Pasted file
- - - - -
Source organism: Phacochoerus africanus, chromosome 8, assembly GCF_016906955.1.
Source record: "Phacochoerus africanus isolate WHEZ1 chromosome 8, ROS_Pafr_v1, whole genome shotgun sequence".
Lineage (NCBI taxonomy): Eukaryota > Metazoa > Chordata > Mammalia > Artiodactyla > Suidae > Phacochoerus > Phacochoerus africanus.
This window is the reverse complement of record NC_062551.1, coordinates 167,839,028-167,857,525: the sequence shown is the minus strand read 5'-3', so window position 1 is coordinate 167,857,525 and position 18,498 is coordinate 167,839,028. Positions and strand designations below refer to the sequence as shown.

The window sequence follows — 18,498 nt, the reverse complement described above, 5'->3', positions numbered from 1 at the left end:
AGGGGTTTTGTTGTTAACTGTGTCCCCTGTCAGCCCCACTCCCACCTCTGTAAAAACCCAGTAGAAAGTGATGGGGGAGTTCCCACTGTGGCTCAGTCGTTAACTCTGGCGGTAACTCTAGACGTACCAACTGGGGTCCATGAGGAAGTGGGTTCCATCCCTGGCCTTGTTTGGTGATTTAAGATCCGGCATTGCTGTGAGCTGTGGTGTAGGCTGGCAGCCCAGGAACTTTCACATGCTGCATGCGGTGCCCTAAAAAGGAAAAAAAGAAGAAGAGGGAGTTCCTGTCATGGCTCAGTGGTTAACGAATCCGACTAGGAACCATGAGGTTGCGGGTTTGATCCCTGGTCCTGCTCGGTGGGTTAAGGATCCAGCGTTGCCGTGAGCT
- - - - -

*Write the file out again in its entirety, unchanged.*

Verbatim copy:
Source organism: Phacochoerus africanus, chromosome 8, assembly GCF_016906955.1.
Source record: "Phacochoerus africanus isolate WHEZ1 chromosome 8, ROS_Pafr_v1, whole genome shotgun sequence".
Lineage (NCBI taxonomy): Eukaryota > Metazoa > Chordata > Mammalia > Artiodactyla > Suidae > Phacochoerus > Phacochoerus africanus.
This window is the reverse complement of record NC_062551.1, coordinates 167,839,028-167,857,525: the sequence shown is the minus strand read 5'-3', so window position 1 is coordinate 167,857,525 and position 18,498 is coordinate 167,839,028. Positions and strand designations below refer to the sequence as shown.

The window sequence follows — 18,498 nt, the reverse complement described above, 5'->3', positions numbered from 1 at the left end:
AGGGGTTTTGTTGTTAACTGTGTCCCCTGTCAGCCCCACTCCCACCTCTGTAAAAACCCAGTAGAAAGTGATGGGGGAGTTCCCACTGTGGCTCAGTCGTTAACTCTGGCGGTAACTCTAGACGTACCAACTGGGGTCCATGAGGAAGTGGGTTCCATCCCTGGCCTTGTTTGGTGATTTAAGATCCGGCATTGCTGTGAGCTGTGGTGTAGGCTGGCAGCCCAGGAACTTTCACATGCTGCATGCGGTGCCCTAAAAAGGAAAAAAAGAAGAAGAGGGAGTTCCTGTCATGGCTCAGTGGTTAACGAATCCGACTAGGAACCATGAGGTTGCGGGTTTGATCCCTGGTCCTGCTCGGTGGGTTAAGGATCCAGCGTTGCCGTGAGCT